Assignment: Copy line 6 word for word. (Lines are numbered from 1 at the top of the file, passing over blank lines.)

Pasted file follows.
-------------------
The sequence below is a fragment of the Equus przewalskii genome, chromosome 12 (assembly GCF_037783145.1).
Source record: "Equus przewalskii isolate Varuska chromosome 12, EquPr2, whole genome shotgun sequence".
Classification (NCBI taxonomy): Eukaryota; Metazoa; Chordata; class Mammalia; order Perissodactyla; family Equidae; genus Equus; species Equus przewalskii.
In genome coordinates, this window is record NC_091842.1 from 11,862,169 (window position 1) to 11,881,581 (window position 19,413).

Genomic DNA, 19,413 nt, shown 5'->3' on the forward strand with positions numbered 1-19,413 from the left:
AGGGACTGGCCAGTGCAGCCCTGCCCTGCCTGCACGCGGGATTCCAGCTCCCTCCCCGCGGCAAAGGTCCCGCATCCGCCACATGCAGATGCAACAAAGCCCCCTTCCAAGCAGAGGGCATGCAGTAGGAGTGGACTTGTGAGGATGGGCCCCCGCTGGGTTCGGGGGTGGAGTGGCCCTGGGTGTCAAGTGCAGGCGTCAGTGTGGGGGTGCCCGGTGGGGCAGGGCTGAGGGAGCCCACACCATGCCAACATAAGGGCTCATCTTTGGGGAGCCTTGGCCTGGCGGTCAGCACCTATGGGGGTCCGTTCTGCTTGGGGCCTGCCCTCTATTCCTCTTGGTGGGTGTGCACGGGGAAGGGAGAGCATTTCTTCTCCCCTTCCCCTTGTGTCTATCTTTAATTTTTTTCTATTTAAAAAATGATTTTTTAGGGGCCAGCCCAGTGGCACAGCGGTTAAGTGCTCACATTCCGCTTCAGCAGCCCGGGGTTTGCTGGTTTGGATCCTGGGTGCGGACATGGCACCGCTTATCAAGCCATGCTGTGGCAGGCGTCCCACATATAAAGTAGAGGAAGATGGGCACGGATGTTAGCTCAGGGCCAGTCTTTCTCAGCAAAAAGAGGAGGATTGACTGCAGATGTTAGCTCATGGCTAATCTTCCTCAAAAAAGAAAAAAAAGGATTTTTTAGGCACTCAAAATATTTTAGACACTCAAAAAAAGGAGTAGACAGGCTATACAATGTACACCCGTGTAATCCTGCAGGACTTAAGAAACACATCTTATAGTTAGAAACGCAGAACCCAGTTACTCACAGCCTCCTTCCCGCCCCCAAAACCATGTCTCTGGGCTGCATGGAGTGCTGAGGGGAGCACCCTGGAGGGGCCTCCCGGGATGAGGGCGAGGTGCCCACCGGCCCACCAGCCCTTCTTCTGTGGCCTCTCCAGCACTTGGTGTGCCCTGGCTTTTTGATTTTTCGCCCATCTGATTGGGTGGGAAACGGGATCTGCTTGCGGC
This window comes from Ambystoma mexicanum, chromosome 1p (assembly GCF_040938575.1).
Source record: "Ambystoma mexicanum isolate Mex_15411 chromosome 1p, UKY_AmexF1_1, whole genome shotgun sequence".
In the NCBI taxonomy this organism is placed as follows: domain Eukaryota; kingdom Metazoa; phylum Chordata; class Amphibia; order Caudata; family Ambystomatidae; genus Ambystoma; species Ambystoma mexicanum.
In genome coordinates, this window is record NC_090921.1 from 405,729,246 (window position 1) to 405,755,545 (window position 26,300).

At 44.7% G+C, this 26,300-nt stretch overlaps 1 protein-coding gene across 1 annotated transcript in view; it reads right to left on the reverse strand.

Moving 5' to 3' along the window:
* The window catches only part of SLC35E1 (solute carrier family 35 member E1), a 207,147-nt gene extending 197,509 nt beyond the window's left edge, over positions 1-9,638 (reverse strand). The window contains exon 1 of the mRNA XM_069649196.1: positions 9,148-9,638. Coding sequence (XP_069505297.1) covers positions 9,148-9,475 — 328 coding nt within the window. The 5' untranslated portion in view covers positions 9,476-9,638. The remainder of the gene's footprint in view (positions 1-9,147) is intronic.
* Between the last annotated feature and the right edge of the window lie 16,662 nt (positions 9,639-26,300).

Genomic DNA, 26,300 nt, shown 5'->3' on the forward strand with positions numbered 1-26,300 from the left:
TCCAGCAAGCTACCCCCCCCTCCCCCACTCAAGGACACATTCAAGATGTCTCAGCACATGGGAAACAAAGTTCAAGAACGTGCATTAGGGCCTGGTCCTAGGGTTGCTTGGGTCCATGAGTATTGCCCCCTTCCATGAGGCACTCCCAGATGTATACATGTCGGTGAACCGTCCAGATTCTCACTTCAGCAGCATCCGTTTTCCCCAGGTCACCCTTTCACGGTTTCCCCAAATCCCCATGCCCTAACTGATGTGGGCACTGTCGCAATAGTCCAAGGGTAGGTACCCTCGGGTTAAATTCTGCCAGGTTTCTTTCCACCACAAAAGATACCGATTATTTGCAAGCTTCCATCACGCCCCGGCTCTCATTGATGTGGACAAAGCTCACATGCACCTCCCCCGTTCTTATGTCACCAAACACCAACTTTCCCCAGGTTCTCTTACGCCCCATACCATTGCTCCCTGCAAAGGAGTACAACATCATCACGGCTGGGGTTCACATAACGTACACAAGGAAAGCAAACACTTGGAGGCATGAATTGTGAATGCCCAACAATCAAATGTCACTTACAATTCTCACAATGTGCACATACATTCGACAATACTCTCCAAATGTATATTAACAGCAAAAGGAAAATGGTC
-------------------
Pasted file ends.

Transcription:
AGGGACTGGCCAGTGCAGCCCTGCCCTGCCTGCACGCGGGATTCCAGCTCCCTCCCCGCGGCAAAGGTCCCGCATCCGCCACATGCAGATGCAACAAAGCCCCCTTCCAAGCAGAGGGCATGCAGTAGGAGTGGACTTGTGAGGATGGGCCCCCGCTGGGTTCGGGGGTGGAGTGGCCCTGGGTGTCAAGTGCAGGCGTCAGTGTGGGGGTGCCCGGTGGGGCAGGGCTGAGGGAGCCCACACCATGCCAACATAAGGGCTCATCTTTGGGGAGCCTTGGCCTGGCGGTCAGCACCTATGGGGGTCCGTTCTGCTTGGGGCCTGCCCTCTATTCCTCTTGGTGGGTGTGCACGGGGAAGGGAGAGCATTTCTTCTCCCCTTCCCCTTGTGTCTATCTTTAATTTTTTTCTATTTAAAAAATGATTTTTTAGGGGCCAGCCCAGTGGCACAGCGGTTAAGTGCTCACATTCCGCTTCAGCAGCCCGGGGTTTGCTGGTTTGGATCCTGGGTGCGGACATGGCACCGCTTATCAAGCCATGCTGTGGCAGGCGTCCCACATATAAAGTAGAGGAAGATGGGCACGGATGTTAGCTCAGGGCCAGTCTTTCTCAGCAAAAAGAGGAGGATTGACTGCAGATGTTAGCTCATGGCTAATCTTCCTCAAAAAAGAAAAAAAAGGATTTTTTAGGCACTCAAAATATTTTAGACACTCAAAAAAAGGAGTAGACAGGCTATACAATGTACACCCGTGTAATCCTGCAGGACTTAAGAAACACATCTTATAGTTAGAAACGCAGAACCCAGTTACTCACAGCCTCCTTCCCGCCCCCAAAACCATGTCTCTGGGCTGCATGGAGTGCTGAGGGGAGCACCCTGGAGGGGCCTCCCGGGATGAGGGCGAGGTGCCCACCGGCCCACCAGCCCTTCTTCTGTGGCCTCTCCAGCACTTGGTGTGCCCTGGCTTTTTGATTTTTCGCCCATCTGATTGGGTGGGAAACGGGATCTGCTTGCGGC